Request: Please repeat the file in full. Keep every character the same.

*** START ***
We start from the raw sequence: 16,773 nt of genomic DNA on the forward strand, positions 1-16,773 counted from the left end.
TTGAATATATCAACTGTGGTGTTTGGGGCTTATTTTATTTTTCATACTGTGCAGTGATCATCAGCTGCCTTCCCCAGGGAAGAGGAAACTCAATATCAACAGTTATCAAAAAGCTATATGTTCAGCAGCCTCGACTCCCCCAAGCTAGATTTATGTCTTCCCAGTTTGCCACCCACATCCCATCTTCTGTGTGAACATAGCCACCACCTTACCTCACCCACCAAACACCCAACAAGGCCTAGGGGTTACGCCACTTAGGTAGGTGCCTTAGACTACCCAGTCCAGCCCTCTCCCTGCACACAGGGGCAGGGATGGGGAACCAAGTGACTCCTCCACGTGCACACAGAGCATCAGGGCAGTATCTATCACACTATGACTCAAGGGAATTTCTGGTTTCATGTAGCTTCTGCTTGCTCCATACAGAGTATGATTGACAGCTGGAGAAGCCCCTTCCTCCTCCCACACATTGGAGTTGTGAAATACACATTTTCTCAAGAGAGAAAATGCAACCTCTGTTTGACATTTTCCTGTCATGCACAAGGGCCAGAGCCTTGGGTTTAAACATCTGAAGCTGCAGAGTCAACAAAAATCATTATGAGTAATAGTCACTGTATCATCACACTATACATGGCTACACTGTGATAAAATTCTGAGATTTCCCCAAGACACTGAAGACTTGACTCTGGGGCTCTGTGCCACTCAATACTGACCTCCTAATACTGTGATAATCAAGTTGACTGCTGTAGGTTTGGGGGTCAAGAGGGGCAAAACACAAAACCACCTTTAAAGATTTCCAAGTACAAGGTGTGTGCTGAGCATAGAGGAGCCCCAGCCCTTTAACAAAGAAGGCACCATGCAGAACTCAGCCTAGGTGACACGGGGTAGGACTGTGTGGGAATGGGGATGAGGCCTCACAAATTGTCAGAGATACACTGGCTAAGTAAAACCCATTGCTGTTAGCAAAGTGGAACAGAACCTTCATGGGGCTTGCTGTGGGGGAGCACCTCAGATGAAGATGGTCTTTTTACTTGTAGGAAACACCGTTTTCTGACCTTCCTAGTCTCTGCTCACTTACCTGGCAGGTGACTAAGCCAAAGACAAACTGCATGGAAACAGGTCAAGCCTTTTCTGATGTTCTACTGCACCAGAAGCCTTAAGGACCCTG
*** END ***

We start from the raw sequence: 16,773 nt of genomic DNA on the forward strand, positions 1-16,773 counted from the left end.
TTGAATATATCAACTGTGGTGTTTGGGGCTTATTTTATTTTTCATACTGTGCAGTGATCATCAGCTGCCTTCCCCAGGGAAGAGGAAACTCAATATCAACAGTTATCAAAAAGCTATATGTTCAGCAGCCTCGACTCCCCCAAGCTAGATTTATGTCTTCCCAGTTTGCCACCCACATCCCATCTTCTGTGTGAACATAGCCACCACCTTACCTCACCCACCAAACACCCAACAAGGCCTAGGGGTTACGCCACTTAGGTAGGTGCCTTAGACTACCCAGTCCAGCCCTCTCCCTGCACACAGGGGCAGGGATGGGGAACCAAGTGACTCCTCCACGTGCACACAGAGCATCAGGGCAGTATCTATCACACTATGACTCAAGGGAATTTCTGGTTTCATGTAGCTTCTGCTTGCTCCATACAGAGTATGATTGACAGCTGGAGAAGCCCCTTCCTCCTCCCACACATTGGAGTTGTGAAATACACATTTTCTCAAGAGAGAAAATGCAACCTCTGTTTGACATTTTCCTGTCATGCACAAGGGCCAGAGCCTTGGGTTTAAACATCTGAAGCTGCAGAGTCAACAAAAATCATTATGAGTAATAGTCACTGTATCATCACACTATACATGGCTACACTGTGATAAAATTCTGAGATTTCCCCAAGACACTGAAGACTTGACTCTGGGGCTCTGTGCCACTCAATACTGACCTCCTAATACTGTGATAATCAAGTTGACTGCTGTAGGTTTGGGGGTCAAGAGGGGCAAAACACAAAACCACCTTTAAAGATTTCCAAGTACAAGGTGTGTGCTGAGCATAGAGGAGCCCCAGCCCTTTAACAAAGAAGGCACCATGCAGAACTCAGCCTAGGTGACACGGGGTAGGACTGTGTGGGAATGGGGATGAGGCCTCACAAATTGTCAGAGATACACTGGCTAAGTAAAACCCATTGCTGTTAGCAAAGTGGAACAGAACCTTCATGGGGCTTGCTGTGGGGGAGCACCTCAGATGAAGATGGTCTTTTTACTTGTAGGAAACACCGTTTTCTGACCTTCCTAGTCTCTGCTCACTTACCTGGCAGGTGACTAAGCCAAAGACAAACTGCATGGAAACAGGTCAAGCCTTTTCTGATGTTCTACTGCACCAGAAGCCTTAAGGACCCTG